My care was transferred to a little 80 lb. Chinese neuro-oncologist, a woman after my own heart, as well as on the track of my brain tumor(s). After another MRI which was ordered by her it turned out that her treatment suggestions of Avastin infusions every three weeks and oral chemo pills, Xeloda, had not only slowed the tumor growth, but may have actually shrunk it a bit. Before talking to her, I had fully expected to be dead within a year. I now think I had based that assumption on a question I asked my surgeon when he told me there was nothing else he could do surgically. I think I said, " How long will I live if I do nothing";  thinking I would likely forego drastic radiation and chemo treatmeants, thinking of "quality of life" and chances of success. He said, "Six months. Maybe a year." It turned out the tiny Chinese lady had a more positive opinion. She said, "Oh, this is a terminal illness, no doubt. But we can sustain your quality of life for longer than you think. You rive rong time."

The good thing for me is that these IV drips of Avastin once every 3 weeks and 2 weeks on/one week off Xeloda do not seem to have any effect on me, as they do some folks. I literally cannot tell when I'm on the stuff and when I'm not. The idea behind the chemo is that it slows down or prevents blood supply to your fastest-growing cells; cancerous being the fastest-growing ones of all. It's important that you keep an eye on your white blood cell count so that you don't open yourself up to opportunistic things like pneumonia and so far mine have been fine. So we'll keep doing this routine and have new MRI's every 6 weeks and see what happens. I know that there will come a day when an MRI shows the tumor has finally outsmarted the drugs, but I am working out at the gym or at home almost every day to learn to walk without looking like an extra from The Walking Dead and try to use my left arm and hand again (less likely), and here is my suggestion to anyone who wants to give up and lay down and wait for death: You're better than that. That goes especially for those of you who could make changes in your lives which would help you live longer. Just fucking do it. Quit making excuses and think of folks with illnesses where no change would matter. Think of what they'd give to know their efforts would actually lengthen their lives.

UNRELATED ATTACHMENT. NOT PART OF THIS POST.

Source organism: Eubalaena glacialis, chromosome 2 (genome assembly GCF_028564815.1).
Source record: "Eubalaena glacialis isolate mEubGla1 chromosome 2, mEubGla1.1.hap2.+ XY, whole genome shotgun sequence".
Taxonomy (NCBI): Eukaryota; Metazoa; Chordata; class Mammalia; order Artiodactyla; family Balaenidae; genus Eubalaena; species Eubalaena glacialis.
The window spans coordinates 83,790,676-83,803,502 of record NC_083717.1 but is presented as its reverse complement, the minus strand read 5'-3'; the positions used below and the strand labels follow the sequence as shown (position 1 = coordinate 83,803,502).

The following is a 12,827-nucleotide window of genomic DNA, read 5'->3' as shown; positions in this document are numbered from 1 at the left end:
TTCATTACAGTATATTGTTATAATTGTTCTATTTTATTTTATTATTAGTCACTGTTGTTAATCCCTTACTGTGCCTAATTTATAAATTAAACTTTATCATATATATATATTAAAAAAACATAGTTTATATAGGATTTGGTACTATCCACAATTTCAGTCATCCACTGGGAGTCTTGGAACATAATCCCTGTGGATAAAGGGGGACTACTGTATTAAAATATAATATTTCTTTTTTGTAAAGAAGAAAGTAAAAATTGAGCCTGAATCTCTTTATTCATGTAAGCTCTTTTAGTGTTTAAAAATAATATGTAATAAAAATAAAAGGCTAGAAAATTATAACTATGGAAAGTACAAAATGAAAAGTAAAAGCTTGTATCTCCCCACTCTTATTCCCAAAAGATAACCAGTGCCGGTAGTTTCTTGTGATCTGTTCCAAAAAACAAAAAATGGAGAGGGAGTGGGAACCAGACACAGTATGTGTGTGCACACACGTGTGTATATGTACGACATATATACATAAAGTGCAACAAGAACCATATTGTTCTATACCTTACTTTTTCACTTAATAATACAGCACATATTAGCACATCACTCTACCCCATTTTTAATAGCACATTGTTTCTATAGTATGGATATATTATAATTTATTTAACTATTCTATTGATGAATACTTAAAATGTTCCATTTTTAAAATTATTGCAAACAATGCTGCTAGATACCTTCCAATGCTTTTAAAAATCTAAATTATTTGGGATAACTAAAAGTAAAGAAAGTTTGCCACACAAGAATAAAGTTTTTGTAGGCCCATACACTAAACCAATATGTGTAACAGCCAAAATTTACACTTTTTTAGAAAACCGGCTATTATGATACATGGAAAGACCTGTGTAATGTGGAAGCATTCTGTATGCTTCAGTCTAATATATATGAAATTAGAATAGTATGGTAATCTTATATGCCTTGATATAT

Or don't. It's your call.

So is this going to kill me?

Almost certainly.

When is it going to kill me?

Not today, sir. Not today.

A pretty good article on why cancer is a verb and not a noun: here.